I picked up another driving client this past week. She has a 11.2hh section A Welsh pony. SO SMALL! He turned four this year and still has one baby tooth in his upper left incisor. He came, I believe, from a breeder in Phoenix and was already broke to drive. The owner is getting into horses again after some time away and isn't super confident about her skills. Thankfully she did the right thing in getting a horse that knows more than she does. She had one session with a well-known driver (who was our ADCS president for a year or two, actually) and she said he was very well-broke to start and the owner got a great deal. She also had some lessons with Michelle, who I learned to drive from, though they were geared towards basic horsemanship rather than driving and were a couple years ago. I guess Michelle was wanting to teach her on Michelle's own horses before thinking of doing anything with the little Welsh so she found me through the ADCS directory hoping I could work with both of them.

The first think I did with him was check out his ability to bend without moving (poor to start, but he got it), and then I played with moving his body parts, explaining what I was checking on and looking for and also why it was important during driving. From there we tried on his harness and he must have grown in the last year (not surprising, he should fill out for another year if not two) as there were a few spots we had to adjust. As I went over the harness I explained the parts, how we want them to fit, why I was adjusting this or that, and how they function in relation to the cart or pulling things in general.

I had both Monique and her husband Dave to work with so both would ask questions and I'd answer. Monique said her husband had the better memory and she needed more hands-on to really set things in place, which is good to know.

The bit was a little narrow on the gelding (his name is Ballad) so I suggested we'll need to look out for something that fits better. I ground drove him in it and he did well. He will need to be taught to carry himself a little better through the turns, but I wasn't too surprised considering how much he wanted to follow his nose in my preliminary ground work instead of just bending at the line pressure. I had Dave pull the cart around and while he (supposedly) has been well broke to drive I walked Ballad behind, alongside, and then in front of the cart before we stopped and went through the process of putting him too. He stood really well as I once again explained the steps, purpose, and safety reasons behind them (traces first, then breeching, then false belly band). Since we had run up on our time we then unhooked him and called it a day.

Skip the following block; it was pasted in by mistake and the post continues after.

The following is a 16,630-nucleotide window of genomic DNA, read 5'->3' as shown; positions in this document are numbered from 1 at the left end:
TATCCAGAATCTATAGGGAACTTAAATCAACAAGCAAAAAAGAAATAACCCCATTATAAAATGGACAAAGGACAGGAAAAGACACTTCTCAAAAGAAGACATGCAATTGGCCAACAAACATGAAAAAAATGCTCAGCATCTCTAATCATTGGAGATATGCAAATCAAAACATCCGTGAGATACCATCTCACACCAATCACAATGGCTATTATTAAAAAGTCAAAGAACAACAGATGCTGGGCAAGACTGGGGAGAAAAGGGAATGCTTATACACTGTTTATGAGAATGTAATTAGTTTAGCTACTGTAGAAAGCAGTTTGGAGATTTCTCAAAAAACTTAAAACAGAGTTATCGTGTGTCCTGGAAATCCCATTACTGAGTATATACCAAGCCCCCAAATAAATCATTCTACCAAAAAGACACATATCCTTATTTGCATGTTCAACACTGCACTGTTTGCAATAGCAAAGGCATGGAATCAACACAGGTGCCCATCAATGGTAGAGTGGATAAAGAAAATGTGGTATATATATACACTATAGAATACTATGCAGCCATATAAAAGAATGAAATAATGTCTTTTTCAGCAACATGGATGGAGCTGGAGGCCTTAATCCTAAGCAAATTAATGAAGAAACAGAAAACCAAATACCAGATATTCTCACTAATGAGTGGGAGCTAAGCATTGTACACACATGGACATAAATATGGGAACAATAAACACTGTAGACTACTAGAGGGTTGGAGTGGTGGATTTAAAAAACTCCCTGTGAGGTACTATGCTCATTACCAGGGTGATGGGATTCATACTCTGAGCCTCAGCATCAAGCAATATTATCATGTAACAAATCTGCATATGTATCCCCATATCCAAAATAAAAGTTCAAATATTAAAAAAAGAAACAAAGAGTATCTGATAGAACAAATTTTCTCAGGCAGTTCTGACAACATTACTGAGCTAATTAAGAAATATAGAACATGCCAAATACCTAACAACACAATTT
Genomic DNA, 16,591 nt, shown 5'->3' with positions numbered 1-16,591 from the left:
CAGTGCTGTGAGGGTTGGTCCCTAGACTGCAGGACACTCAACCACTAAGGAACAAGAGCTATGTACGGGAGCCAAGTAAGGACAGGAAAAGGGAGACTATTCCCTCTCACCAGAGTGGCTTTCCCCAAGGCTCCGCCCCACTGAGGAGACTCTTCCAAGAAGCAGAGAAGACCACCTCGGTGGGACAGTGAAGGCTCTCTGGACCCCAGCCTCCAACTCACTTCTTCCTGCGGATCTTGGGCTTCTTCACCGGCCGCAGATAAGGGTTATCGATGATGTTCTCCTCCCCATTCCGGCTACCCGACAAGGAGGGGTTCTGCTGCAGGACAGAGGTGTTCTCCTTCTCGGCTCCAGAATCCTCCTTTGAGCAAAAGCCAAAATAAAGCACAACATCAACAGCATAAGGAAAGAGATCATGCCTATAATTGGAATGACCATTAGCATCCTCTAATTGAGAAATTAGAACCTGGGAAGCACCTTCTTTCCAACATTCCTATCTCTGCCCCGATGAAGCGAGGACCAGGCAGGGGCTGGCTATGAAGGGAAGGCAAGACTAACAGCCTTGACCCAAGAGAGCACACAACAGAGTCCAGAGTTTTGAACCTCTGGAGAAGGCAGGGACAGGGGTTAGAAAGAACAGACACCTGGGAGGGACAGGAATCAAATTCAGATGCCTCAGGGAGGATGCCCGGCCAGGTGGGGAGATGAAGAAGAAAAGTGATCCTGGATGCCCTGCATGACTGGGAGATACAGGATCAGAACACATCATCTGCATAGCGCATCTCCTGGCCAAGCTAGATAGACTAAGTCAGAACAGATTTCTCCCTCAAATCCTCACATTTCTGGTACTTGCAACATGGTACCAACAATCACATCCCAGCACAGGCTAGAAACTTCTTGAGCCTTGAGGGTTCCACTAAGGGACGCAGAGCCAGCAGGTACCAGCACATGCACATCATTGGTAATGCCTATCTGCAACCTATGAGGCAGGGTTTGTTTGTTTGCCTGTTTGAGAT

I told Monique we'd probably proceede in a similar manner, have the first half of the lesson focus on ground handling skills and getting her comfortable asking him things and moving him around and then the second half we'll get him in harness and build from there. Next time I won't ground drive him so much before putting him to, but the first drive will probably be a few steps, halt, and good depending on the time we have. She had sent me several videos that the seller had posted of him so I have a fair handle on where his training was a year ago and where to take it from here, starting with plugging holes I find in his foundation work.

I'm a bit excited to have another driving client. All of my work with Bud has made me feel like less of a hack and that I actually know what I'm doing with this driving thing. I don't think I mentioned that I cantered him in harness the other week again and we had a really good workout doing a bunch of crisp turns at the trot and just really enjoying him as a nearly finished driving horse rather than a project. Speaking of Bud I need to see if I can squeeze him in my schedule this week again as Henry was sick on Saturday. I have 22 lessons scheduled plus the two hours of the art class (one hour drive time round trip) and then the hour and a half I lose going to and from the Gypsies. I also have my doctor's appointment tomorrow and counseling. Busy, busy, busy!

Marty has had Keara putting some rides on Cinnamon. I've been eyes on the ground for her (I have been using Sunny a bit for lessons, payback for using Marty's mare) to help both of them get along and communicate. Cinnamon is getting less opinionated in the lungeing warm-up, though she had a few words today, probably because she was pulled away from dinner and it was almost 20 degrees cooler than it has been. We are working on the "happy forward" thing. Cinnamon seems to have a few good forward transitions and then she hits a little bit of a mental block where she stops seeing the point. I suspect this will be less of an issue once she gets out of the arena again, but I'd kindof like this issue gone before getting her out of the arena again! She did kick out a bit and threatened to pop her front end on Keara tonight, but finally went forward when she realized Keara was just going to quietly persist and we ended early when she gave three good walk to trot transitions in a row without opinion. We ask for less when she gives us more!